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Boston, Mass., March 13, 1902.
To the Editor:
—Prof. William T. Sedgwick, Boston, in an address published in a recent number of The Journal "confesses with sorrow" the lack of success of efforts to prevent the study of "temperance physiology" as now required in the public schools of this country. He first offers in defense of his opposition the fact that Horace Mann, in 1842, did not include temperance physiology in his essay on "The study of Physiology in the Schools," but he omits to add the significant accompanying fact of history, namely, that the recommendations of Horace Mann's essay that "physiology should be taught in the schools," aroused in Massachusetts such a storm of bitter opposition from the doctors and men of official science, that the existence of the Massachusetts State Board of Education and its secretary, Horace Mann, were saved by only a hair's breadth from being entirely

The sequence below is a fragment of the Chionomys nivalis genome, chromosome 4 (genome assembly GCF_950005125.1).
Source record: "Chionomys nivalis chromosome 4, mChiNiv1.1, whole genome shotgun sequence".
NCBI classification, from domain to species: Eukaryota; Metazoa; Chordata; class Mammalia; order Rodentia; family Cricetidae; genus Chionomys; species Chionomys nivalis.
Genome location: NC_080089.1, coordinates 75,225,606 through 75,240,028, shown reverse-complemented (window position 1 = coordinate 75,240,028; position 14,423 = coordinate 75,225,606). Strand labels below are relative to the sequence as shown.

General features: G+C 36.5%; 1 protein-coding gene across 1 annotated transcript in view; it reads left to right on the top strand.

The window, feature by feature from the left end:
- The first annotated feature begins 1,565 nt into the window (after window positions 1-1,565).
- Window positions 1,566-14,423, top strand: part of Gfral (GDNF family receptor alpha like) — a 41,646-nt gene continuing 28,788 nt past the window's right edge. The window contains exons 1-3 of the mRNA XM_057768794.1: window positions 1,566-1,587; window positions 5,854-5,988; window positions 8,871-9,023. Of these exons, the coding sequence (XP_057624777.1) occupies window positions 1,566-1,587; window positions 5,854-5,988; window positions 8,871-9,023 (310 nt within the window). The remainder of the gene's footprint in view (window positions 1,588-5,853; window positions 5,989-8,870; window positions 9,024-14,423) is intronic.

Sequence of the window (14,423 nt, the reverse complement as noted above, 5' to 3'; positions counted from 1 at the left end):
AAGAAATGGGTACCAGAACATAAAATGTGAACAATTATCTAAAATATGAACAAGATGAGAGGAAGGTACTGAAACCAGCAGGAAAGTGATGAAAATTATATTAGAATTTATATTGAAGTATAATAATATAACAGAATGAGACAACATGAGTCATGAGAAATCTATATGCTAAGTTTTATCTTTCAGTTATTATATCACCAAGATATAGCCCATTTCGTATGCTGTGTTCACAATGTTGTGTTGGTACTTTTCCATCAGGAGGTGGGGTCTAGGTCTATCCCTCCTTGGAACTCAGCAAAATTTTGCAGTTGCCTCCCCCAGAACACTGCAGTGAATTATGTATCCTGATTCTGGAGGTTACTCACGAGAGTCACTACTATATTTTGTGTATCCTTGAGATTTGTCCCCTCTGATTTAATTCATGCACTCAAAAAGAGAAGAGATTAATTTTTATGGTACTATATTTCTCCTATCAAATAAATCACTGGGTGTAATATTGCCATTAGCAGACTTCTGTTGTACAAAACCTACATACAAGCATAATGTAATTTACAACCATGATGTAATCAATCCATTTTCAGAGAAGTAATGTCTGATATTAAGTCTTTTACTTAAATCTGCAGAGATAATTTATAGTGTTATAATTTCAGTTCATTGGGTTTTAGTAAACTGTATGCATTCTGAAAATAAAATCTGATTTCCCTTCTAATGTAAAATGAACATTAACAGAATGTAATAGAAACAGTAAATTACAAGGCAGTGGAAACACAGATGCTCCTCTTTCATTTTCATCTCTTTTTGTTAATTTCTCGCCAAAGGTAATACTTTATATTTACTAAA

Hunt MH. The Will of the People, Not of an Oligarchy. JAMA. 1902;XXXVIII(12):776–778. doi:10.1001/jama.1902.02480120034018
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